Dumping syndrome


Diagnosing dumping syndrome involves a comprehensive approach that includes reviewing one’s medical history, evaluating symptoms, and conducting a series of tests. In cases where an individual has previously undergone stomach surgery, even if it was many years ago, healthcare providers may recognize the condition based on the symptoms alone. Additionally, a self-assessment questionnaire known as the Dumping Symptom Rating Scale may be administered to gauge the severity of symptoms.
In order to confirm the diagnosis or rule out other potential reasons of the symptoms, these tests may be required:

  • Oral glucose tolerance test: This test assesses your blood glucose levels during the most symptomatic period to aid in verifying the diagnosis. In this test, the blood sugar levels are measured both before and after consuming a glucose solution. After consuming the glucose, a rise in hematocrit shows that significant amounts of fluid are entering the intestines from the bloodstream. One to three hours later, a decrease in blood sugar indicates late dumping syndrome.
  • Gastric emptying test: This test observes how quickly food travels through the stomach by including a tiny amount of radioactive substance in the meal and then using a specialized scanner to monitor the meal’s progression through the stomach.
  • Hydrogen breath test: This is a method used to measure the amount of hydrogen in the breath after drinking a glucose solution. If the test shows a positive result for hydrogen, it indicates that the small intestine was too overloaded and did not absorb the glucose effectively.
  • Upper GI series: This procedure assesses how quickly the solution moves through the esophagus, stomach, and upper small intestine. The progression of a contrast solution is tracked through video X-rays.
  • Upper endoscopy: This procedure utilizes a flexible tube with a camera and light to look inside the esophagus, stomach, and duodenum, aiding in the detection of structural problems and potential reasons for the symptoms.


The treatment approach for dumping syndrome is contingent upon the severity of its symptoms. Early dumping syndrome typically resolves spontaneously within three months. In many cases, dietary modifications prove to be effective in effectively managing dumping syndrome. If symptoms persist despite dietary changes, healthcare professionals may suggest medications or surgical interventions as potential treatment options.

  • Dietary recommendations:
    • Opt for frequent, smaller meals throughout the day, aiming for six instead of three. Consume your food slowly and chew it thoroughly.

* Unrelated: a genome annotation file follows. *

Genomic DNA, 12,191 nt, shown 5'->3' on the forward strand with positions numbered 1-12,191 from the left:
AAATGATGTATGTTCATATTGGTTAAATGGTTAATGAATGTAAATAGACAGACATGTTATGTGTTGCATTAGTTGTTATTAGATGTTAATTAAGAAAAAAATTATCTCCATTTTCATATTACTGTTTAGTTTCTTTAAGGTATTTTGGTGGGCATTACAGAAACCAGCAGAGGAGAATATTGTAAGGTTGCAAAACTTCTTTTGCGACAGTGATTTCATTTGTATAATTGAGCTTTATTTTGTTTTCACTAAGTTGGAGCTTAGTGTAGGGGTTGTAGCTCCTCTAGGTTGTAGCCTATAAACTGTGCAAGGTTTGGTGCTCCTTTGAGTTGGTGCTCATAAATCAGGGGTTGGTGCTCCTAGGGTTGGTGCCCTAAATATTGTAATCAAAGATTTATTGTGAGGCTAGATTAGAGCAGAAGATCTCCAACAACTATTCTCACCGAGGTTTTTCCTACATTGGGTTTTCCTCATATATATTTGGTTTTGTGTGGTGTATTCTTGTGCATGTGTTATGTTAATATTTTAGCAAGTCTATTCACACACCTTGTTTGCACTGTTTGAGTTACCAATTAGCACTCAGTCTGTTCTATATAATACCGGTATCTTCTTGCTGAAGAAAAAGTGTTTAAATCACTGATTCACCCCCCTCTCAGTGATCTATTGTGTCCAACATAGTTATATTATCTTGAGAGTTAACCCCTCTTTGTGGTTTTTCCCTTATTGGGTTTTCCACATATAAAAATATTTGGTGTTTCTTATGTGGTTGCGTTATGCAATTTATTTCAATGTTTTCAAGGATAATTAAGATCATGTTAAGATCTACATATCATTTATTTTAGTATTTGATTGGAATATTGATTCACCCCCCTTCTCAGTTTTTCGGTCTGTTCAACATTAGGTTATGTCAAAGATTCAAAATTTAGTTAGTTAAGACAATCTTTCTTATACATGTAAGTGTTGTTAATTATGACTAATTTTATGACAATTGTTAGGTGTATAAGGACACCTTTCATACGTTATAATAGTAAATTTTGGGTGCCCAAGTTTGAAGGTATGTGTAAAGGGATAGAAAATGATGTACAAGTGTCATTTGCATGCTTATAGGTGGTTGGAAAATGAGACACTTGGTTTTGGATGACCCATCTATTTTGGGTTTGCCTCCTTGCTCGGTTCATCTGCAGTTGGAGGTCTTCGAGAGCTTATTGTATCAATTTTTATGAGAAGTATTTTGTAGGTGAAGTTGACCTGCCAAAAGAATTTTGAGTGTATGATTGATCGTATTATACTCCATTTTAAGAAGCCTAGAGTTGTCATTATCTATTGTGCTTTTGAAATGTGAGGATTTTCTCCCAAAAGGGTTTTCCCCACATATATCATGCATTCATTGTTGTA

• Avoid simple sugars, carbohydrates, and dairy products to prevent rapid fluctuations in blood sugar levels. Choose complex carbohydrates like whole grains.
    • Increase your intake of protein and healthy fats as a substitute for carbohydrates in your diet. Fats slow down the digestive process and provide a more stable source of energy.
    • Add more dietary fiber to your meals to add bulk and slow down the transit time. Fiber helps regulate the absorption of sugar in your digestive system.
    • After eating, recline on your back for 30 minutes. This practice may help slow gastric emptying and maintain stable blood pressure during digestion.
    • Avoid consuming liquids within 30 minutes before or after your meals, as fluids can stimulate digestive motility.
  • Medications: Early and late dumping syndrome symptoms can be reduced with the use of specific drugs, such as octreotide and acarbose. However, drugs can have negative side effects and are not suggested for long-term use. Octreotide is an anti-diarrheal medication, which is injected beneath the skin that might delay the passage of food into the intestines. Acarbose may be prescribed to help control blood sugar levels by slowing down the rate at which the body absorbs carbohydrates. It has been found to be effective in decreasing the occurrence of low blood sugar (hypoglycemia) in individuals with late dumping syndrome.
  • Surgery: If dumping syndrome develops after surgery and all other therapies have failed, additional surgery may be recommended to address the issue. Depending on your specific circumstances, surgical interventions for managing dumping syndrome may involve procedures such as pyloric reconstruction or reversing gastric bypass surgery.